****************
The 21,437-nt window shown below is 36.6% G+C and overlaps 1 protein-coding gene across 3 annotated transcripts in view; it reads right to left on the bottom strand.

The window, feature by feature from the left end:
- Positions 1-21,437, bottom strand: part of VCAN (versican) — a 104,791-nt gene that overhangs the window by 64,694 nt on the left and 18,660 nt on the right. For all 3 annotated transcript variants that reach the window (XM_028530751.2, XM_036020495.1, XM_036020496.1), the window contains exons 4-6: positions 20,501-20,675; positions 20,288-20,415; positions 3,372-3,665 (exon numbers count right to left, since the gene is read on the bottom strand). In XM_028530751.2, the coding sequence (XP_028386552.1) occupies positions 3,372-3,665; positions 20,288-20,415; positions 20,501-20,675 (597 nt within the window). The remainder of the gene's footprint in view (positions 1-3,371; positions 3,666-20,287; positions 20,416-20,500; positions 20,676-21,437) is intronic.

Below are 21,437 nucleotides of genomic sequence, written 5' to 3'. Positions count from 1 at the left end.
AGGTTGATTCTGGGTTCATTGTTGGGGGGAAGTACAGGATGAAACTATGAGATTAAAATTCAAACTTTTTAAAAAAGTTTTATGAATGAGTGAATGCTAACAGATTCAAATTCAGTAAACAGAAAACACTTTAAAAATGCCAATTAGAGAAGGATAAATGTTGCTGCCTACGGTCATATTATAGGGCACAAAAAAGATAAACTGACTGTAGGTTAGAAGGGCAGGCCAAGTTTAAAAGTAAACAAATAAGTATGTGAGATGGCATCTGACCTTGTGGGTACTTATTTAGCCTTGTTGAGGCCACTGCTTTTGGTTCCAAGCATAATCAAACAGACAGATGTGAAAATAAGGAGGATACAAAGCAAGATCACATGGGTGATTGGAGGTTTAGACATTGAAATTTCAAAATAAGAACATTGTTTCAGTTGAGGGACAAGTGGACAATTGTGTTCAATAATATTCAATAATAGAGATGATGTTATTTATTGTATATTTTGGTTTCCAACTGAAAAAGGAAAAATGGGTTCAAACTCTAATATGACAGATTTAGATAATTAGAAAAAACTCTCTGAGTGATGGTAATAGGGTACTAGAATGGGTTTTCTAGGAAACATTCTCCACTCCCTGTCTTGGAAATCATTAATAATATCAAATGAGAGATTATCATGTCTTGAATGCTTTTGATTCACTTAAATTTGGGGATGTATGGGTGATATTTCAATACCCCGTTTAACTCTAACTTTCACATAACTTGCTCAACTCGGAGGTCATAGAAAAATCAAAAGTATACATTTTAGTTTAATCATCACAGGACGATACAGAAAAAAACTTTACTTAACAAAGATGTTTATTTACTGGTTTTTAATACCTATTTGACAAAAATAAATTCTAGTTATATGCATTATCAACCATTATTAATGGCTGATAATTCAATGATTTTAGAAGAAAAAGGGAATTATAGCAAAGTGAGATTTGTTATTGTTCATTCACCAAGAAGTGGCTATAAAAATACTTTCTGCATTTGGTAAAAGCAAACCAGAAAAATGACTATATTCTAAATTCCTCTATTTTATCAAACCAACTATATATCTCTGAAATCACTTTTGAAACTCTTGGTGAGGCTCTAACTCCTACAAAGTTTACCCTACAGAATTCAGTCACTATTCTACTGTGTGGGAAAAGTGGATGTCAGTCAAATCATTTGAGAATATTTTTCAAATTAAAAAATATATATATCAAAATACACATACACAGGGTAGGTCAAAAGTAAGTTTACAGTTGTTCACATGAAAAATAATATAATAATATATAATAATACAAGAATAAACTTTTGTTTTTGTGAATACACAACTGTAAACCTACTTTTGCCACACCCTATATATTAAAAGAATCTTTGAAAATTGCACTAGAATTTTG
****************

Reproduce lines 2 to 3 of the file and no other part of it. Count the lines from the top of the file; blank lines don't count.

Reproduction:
The window, feature by feature from the left end:
- Positions 1-21,437, bottom strand: part of VCAN (versican) — a 104,791-nt gene that overhangs the window by 64,694 nt on the left and 18,660 nt on the right. For all 3 annotated transcript variants that reach the window (XM_028530751.2, XM_036020495.1, XM_036020496.1), the window contains exons 4-6: positions 20,501-20,675; positions 20,288-20,415; positions 3,372-3,665 (exon numbers count right to left, since the gene is read on the bottom strand). In XM_028530751.2, the coding sequence (XP_028386552.1) occupies positions 3,372-3,665; positions 20,288-20,415; positions 20,501-20,675 (597 nt within the window). The remainder of the gene's footprint in view (positions 1-3,371; positions 3,666-20,287; positions 20,416-20,500; positions 20,676-21,437) is intronic.